By all accounts, this shouldn’t be a good anime. Apart from the poor art, there is the standard premise and seemingly generic characters. However, the quick wit and sharp pace of the humour, which often goes meta, makes it work. I do find the overall series to be too long at 52 episodes (and there are sequels), but any given episode moves at a good clip and packs in the jokes. The meta humour garners frequent laughs from me. Characters complain about lack of screen time; someone breaks anime cliché and characters will discuss it like critics; commentary on episode structure is common or on anime tropes. References to other anime of all genres are common too. As such, this is an anime for viewers familiar with anime, especially the school comedies that one would put in the line-up previously mentioned.
The other jokes are most often about Hayate covering for Nagi or saving her life. Her arc is about relating to other kids at school, which she skips every day to play video games (who needs an education when you drown in money). She has to learn what peasants normal people do in life. However, she is terrible at everything. Can’t even make a cup of tea. Her brew is tantamount to poison, so Hayate secretly replaces it with his work to save the recipient and Nagi’s dignity. Good stuff.
I am surprised that I enjoy Hayate the Combat Butler. You wouldn’t think so if you saw my eye roll at the start.
Overall Quality – Medium
Recommendation: Hayate the Combat Butler’s meta heavy humour is for seasoned anime fans. Only they could look past the art as well.
* * * * *
Nichijou – My Ordinary Life
Japanese Title: Nichijou
Genre: Comedy Slice of Life
Inverse to my surprise enjoyment of Hayate the Combat Butler, we have Nichijou. I had seen a couple of funny clips over the years prior to this viewing, which had put it on my to-watch list. I always intended to watch Nichijou and looked forward to it – was only a question of when. I did not laugh half as much as anticipated.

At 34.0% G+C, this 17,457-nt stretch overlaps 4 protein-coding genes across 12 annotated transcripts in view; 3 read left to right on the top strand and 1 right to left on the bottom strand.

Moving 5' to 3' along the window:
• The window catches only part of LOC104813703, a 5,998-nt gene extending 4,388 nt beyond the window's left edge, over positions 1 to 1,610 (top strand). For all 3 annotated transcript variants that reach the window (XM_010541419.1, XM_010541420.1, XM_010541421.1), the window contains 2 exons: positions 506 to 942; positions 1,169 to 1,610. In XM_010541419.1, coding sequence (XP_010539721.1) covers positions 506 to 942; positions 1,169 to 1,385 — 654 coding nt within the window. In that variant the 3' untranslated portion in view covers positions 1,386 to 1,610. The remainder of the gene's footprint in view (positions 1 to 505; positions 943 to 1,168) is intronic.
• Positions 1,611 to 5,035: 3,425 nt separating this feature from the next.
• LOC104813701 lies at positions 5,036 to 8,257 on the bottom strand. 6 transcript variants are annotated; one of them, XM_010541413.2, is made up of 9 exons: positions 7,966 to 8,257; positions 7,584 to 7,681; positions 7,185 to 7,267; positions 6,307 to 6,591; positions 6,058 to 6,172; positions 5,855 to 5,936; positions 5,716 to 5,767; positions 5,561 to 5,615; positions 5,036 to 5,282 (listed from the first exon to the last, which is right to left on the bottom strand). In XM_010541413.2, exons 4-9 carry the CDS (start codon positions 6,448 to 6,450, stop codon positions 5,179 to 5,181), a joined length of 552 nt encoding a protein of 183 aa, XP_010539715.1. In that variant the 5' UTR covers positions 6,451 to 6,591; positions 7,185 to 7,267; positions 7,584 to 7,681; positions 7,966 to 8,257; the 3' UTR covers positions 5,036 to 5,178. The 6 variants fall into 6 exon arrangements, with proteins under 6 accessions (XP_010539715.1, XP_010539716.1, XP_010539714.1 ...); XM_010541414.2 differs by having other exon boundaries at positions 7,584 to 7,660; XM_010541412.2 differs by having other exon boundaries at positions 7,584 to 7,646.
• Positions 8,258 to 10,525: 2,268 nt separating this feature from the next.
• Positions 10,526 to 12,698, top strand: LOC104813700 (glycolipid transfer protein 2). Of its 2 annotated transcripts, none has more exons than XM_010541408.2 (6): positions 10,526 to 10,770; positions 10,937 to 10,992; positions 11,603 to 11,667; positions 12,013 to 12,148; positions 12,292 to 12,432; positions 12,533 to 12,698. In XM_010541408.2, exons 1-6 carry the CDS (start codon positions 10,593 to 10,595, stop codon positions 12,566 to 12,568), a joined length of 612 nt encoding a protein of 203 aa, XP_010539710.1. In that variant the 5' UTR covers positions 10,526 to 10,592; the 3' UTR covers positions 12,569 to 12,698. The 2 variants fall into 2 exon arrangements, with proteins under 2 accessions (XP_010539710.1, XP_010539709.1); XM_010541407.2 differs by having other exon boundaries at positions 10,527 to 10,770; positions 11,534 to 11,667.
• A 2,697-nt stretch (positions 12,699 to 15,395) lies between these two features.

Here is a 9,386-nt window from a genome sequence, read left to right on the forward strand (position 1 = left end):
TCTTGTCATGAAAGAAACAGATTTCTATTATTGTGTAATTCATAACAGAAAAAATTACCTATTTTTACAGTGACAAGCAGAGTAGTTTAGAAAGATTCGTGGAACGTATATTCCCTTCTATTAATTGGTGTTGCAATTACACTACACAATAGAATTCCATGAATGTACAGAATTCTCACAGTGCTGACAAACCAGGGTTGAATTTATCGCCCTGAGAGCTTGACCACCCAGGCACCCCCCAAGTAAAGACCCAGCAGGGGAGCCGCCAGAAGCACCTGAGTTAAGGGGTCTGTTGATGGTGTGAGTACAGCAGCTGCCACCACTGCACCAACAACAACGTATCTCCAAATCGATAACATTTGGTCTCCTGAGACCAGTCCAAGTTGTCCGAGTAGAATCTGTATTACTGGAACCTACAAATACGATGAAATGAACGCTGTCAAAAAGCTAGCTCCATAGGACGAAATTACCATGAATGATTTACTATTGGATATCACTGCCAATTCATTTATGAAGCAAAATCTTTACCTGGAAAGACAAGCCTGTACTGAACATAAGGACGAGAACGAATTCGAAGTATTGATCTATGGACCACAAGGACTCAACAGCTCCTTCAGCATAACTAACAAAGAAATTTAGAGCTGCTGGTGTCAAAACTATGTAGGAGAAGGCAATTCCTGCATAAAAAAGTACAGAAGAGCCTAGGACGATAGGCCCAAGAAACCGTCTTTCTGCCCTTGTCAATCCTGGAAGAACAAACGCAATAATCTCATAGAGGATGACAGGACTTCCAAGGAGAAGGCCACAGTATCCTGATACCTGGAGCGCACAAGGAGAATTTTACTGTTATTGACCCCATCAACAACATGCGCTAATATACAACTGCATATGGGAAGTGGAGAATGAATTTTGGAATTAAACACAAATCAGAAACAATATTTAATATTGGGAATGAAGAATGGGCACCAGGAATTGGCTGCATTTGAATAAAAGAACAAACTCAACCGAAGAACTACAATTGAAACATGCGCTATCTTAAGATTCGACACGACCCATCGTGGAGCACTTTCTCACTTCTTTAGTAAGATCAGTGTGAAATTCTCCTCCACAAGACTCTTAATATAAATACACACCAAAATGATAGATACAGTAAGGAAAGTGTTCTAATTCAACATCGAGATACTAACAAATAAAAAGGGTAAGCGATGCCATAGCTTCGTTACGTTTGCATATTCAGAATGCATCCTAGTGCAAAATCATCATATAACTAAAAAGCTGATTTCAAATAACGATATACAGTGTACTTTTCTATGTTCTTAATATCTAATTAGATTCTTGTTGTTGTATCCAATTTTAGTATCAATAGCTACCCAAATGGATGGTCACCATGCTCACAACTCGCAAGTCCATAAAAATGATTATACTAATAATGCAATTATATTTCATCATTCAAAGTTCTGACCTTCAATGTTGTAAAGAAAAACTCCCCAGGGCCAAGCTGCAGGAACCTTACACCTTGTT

Nichijou is a slice of life comedy with three primary duos for the three humour threads. The main duo are two high school girls. Their humour is a heightened view of ordinary school situations. The second duo is a robot maid and a little girl, with the skits focusing on the domestic (later blends into school with the other girls). The final duo are from a club (student council?), an aristocratic boy and the tsundere girl that likes him. Theirs is the most violent humour as she expresses her emotions by pulling out bigger and bigger guns. Aside from them, there are a smattering of side characters with the occasional skit, such as the school principal, a meek female teacher, some kid with a Mohawk, or an army of cloned soldiers.
Skits will vary from a 15 seconds to a few minutes long. There are over 110 “Ordinary Life” skits and a dozen or so for each of the other skit types. An episode has around eight different bits. On paper, this sounds like plenty of variety and with each skit lasting a few minutes maximum, one would expect sharp, punchy jokes. I think of skit shows such as A Bit of Fry & Laurie, That Mitchell & Webb Look, or Brass Eye and how frequently they have me rolling with laughter. It’s hit after hit. Nichijou presents itself in the same vein, albeit about different subject matter. So it surprises me how often Nichijou’s skits drag for twice as long as needed – two minutes feels like eons sometimes – and how repetitive the shorter ones are.